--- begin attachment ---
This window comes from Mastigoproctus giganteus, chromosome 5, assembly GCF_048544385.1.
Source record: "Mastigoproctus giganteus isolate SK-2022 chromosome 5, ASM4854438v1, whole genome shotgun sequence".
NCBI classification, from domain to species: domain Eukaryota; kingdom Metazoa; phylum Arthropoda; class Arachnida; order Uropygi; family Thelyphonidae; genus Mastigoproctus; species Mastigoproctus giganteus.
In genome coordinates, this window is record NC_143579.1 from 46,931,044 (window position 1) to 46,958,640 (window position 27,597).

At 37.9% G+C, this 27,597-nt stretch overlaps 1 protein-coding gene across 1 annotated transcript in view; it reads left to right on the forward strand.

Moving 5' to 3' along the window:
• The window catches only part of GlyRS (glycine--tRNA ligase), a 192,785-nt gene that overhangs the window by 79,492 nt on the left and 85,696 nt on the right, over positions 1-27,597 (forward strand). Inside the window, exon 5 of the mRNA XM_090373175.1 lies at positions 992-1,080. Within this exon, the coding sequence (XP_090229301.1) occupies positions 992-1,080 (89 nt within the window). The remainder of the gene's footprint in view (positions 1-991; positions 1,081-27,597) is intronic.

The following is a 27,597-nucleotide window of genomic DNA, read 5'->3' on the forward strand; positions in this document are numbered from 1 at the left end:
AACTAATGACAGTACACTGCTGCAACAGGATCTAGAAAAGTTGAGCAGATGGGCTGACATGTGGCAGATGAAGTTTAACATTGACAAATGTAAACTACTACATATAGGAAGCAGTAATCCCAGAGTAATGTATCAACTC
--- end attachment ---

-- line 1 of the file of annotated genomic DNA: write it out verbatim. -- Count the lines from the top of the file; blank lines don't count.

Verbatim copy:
This window comes from Mastigoproctus giganteus, chromosome 5, assembly GCF_048544385.1.